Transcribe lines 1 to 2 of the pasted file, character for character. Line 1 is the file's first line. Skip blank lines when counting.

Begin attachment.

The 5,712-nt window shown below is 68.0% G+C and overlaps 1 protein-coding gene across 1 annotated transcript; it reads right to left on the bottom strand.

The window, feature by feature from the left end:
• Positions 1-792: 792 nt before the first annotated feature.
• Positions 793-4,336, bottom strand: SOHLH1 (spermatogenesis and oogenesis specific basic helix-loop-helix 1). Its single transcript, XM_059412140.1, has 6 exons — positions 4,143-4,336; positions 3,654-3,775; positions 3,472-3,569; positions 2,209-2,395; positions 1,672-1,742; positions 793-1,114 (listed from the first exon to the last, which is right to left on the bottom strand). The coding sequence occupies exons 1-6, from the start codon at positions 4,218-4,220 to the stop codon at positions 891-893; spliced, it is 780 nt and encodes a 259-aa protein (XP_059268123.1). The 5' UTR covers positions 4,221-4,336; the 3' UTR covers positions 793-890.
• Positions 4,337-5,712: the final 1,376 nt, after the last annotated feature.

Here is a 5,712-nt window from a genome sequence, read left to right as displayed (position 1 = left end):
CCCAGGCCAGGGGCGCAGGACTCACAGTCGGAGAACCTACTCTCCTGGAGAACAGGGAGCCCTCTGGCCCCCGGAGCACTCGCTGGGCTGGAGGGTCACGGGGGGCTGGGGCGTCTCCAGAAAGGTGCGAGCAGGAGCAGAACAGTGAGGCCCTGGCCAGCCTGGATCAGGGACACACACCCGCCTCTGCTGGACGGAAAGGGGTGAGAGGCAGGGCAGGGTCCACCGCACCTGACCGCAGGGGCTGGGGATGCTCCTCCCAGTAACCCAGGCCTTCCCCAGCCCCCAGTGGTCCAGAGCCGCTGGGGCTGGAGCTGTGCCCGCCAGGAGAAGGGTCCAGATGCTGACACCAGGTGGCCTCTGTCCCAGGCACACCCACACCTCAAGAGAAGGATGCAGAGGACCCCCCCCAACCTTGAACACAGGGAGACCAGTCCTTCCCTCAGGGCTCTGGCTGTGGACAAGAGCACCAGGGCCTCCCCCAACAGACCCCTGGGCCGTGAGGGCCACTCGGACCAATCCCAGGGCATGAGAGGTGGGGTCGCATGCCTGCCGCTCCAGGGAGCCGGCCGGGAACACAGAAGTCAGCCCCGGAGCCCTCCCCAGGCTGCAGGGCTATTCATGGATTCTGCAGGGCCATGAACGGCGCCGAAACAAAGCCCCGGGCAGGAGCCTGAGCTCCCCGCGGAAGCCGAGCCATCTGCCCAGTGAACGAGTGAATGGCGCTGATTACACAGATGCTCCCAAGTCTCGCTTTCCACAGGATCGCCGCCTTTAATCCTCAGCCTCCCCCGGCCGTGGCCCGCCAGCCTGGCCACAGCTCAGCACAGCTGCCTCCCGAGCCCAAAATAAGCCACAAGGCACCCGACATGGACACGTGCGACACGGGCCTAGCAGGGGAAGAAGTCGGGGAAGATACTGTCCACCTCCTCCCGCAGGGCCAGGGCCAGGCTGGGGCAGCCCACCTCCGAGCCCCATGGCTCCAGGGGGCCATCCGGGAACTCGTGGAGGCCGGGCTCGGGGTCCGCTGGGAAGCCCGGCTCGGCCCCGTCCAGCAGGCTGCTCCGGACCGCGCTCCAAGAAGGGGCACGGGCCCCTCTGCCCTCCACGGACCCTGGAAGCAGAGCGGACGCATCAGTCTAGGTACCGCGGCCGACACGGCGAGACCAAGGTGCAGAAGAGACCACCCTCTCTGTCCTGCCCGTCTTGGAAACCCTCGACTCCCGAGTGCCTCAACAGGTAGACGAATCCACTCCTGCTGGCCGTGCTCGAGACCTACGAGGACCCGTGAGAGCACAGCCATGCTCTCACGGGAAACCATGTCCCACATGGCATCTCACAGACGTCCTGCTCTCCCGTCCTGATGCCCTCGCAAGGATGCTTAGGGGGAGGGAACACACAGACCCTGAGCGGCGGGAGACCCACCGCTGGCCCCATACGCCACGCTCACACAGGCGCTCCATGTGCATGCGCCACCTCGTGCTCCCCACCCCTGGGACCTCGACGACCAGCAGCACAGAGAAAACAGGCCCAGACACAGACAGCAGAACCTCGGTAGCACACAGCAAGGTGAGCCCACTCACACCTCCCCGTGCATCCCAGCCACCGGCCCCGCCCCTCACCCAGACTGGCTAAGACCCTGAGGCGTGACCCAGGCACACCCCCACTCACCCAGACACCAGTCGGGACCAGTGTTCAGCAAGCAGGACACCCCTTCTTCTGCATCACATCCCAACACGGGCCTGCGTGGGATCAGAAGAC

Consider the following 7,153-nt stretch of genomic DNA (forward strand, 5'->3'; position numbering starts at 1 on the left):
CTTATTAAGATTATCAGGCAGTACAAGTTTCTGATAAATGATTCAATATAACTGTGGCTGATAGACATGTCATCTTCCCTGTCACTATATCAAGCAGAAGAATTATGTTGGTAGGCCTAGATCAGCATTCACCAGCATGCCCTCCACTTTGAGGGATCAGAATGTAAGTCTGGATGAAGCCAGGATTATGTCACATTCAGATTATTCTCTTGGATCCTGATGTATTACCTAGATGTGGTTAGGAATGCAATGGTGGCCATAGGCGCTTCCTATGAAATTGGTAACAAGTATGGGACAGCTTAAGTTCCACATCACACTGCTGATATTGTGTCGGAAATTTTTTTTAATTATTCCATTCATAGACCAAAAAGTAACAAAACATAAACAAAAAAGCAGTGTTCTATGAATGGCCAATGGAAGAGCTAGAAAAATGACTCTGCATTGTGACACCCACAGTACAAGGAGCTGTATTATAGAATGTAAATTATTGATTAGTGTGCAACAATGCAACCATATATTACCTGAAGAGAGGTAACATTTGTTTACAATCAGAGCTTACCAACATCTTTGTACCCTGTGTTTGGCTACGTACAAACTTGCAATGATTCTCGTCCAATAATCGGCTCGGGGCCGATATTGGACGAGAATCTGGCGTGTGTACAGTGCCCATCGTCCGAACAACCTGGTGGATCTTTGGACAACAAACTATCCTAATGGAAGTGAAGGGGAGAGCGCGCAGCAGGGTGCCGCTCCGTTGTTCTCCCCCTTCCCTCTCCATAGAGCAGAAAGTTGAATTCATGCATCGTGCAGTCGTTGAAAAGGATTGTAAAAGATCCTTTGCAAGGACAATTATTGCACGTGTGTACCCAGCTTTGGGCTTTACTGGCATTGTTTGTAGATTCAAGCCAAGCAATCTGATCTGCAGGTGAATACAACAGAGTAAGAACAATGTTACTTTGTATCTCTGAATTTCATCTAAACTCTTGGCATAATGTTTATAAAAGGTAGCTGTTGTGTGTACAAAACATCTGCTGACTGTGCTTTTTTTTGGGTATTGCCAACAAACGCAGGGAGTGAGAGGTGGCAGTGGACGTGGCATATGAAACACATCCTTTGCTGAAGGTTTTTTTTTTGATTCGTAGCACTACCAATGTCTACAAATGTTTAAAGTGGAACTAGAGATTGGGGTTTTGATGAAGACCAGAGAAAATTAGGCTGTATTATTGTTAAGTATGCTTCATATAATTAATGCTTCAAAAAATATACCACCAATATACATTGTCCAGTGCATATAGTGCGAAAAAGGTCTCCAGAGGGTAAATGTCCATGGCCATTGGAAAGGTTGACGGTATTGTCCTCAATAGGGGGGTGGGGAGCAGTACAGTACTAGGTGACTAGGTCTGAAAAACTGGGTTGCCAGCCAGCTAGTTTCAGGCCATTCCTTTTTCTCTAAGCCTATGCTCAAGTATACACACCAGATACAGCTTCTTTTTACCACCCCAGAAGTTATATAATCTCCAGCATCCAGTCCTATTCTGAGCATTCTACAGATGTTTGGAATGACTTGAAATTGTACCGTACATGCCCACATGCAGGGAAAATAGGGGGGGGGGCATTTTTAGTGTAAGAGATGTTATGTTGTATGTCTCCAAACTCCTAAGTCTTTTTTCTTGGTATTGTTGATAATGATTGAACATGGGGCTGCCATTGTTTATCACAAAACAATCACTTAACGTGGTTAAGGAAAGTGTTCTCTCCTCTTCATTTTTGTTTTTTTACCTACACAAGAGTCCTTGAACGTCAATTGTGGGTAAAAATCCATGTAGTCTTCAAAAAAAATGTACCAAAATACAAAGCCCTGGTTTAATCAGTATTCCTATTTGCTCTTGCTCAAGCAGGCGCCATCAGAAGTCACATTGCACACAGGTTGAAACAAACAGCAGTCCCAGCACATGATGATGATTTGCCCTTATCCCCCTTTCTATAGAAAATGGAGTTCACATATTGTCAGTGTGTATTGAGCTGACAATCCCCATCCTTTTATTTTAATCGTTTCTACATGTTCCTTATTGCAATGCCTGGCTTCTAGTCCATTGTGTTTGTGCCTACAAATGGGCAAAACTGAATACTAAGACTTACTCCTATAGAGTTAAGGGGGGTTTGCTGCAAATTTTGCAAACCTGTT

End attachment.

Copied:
The 5,712-nt window shown below is 68.0% G+C and overlaps 1 protein-coding gene across 1 annotated transcript; it reads right to left on the bottom strand.

The window, feature by feature from the left end: